The South African Health Products Regulatory Authority (SAHPRA) has urged institutions and individuals not to spread false information regarding the novel disease COVID-19 saying it undermines effort being made.
The warning came after the National Education, Health and Allied Workers’ Union (Nehawu), had issued a statement alleging that a drug called Interferon had been manufactured in Cuba which cures coronavirus, the information which was later alleged to be false.
Nehawu had called for the South African government to procure the vaccine from Cuba. However, in refuting the statement as false, SAHPRA said such a drug has not been approved by any international health bodies.
SAHPRA spokesperson Yuven Gounden maintained that the only correct information was from the World Health Organisation that there was still no cure for the killer virus, Covid-19.
“I am not sure where Nehawu is getting the information from, as the World Health Organisation (WHO) thinks differently. We have not heard of anything like this as we follow the WHO guidelines, and if something like that was developed, we would be the first to go and put it out there,” said Gounden.
Gaunden said the outbreak of the virus has seen an upsurge in fake news as some receive and spread unverified information.
“So we advise people to look at the credible websites, one of them is the WHO and the National Institute of Communicable Diseases that is based here in South Africa. Look at the Department of Health website. Those three websites will give you credible information because Interferon is not something we have heard of,” said Gounden.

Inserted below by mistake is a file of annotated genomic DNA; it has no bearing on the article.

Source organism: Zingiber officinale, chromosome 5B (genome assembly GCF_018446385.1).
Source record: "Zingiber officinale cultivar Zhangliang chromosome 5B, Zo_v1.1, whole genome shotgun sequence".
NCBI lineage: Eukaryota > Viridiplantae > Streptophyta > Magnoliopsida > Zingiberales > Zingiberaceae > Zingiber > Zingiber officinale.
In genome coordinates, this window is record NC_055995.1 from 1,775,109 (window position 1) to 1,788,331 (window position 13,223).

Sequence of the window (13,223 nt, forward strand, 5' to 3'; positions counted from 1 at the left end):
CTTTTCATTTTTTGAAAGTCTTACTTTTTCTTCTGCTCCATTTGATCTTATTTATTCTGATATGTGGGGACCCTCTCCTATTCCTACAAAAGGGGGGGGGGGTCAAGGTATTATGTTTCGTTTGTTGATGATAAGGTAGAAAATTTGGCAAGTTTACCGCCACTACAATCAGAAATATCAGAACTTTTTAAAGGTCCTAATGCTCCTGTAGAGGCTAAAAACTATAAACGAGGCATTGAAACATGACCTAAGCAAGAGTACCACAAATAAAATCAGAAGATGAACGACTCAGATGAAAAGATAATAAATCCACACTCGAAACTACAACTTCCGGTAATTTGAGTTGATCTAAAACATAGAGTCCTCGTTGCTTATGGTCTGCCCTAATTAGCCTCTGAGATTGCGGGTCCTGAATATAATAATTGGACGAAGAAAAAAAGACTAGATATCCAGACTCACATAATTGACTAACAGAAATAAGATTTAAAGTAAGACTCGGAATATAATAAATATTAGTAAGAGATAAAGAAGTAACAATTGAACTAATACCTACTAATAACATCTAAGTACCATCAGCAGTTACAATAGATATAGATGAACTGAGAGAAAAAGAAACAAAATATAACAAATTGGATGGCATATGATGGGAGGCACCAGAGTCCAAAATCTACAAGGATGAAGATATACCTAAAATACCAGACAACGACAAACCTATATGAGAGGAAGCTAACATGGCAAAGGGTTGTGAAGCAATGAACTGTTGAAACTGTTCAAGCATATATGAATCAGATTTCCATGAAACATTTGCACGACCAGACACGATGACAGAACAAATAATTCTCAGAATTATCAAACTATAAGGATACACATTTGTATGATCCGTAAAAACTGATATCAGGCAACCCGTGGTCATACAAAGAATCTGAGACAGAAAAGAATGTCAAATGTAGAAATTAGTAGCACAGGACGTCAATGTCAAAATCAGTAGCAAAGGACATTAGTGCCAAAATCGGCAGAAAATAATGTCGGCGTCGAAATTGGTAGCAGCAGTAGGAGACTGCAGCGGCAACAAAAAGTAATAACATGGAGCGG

Nehawu general secretary Zola Saphetha had issued a statement alleging that BioCubaFarma, part of the Cuban pharmaceutical industry, had produced the drug that was effective in fighting the virus.
“BioCubaFarma … has been supplying the drug to many countries that have realised the effectiveness of the drug hence we appeal to our government to procure it from the Cuban government,” said Saphetha in a statement released on Wednesday.
Meanwhile, Ministry of Health spokesperson Popo Maja also refuted Nehawu’s claim that a drug has been developed.
“We only use drugs that have been registered by South African health authorities, and if it is not registered in South Africa, we will not use it. Individuals within the department, like myself, have heard about it (Interferon), but there has not been any formal communiqué," added Maja.
“It is possible that we have been notified (about the drug), but our medical control council would have to look at it,” said Maja.
Saphetha stood by the guns maintaining that Cuba had found the cure.
“Our statement did not say that we must undermine regulations. We have said that the government of South Africa must do everything including procuring this kind of medication from Cuba. It means that they must follow the necessary laws that regulate the exchange of drugs and medicine,” said Saphetha.
Since the initial outbreak, this coronavirus, known as SARS-CoV-2, has spread to more than 100 countries around the world, and has affected many thousands of people claiming many lives.
As yet, according to the WHO there’s no vaccine against the novel coronavirus. But researchers are currently working on creating a vaccine specifically for this virus, as well as potential treatments for COVID-19.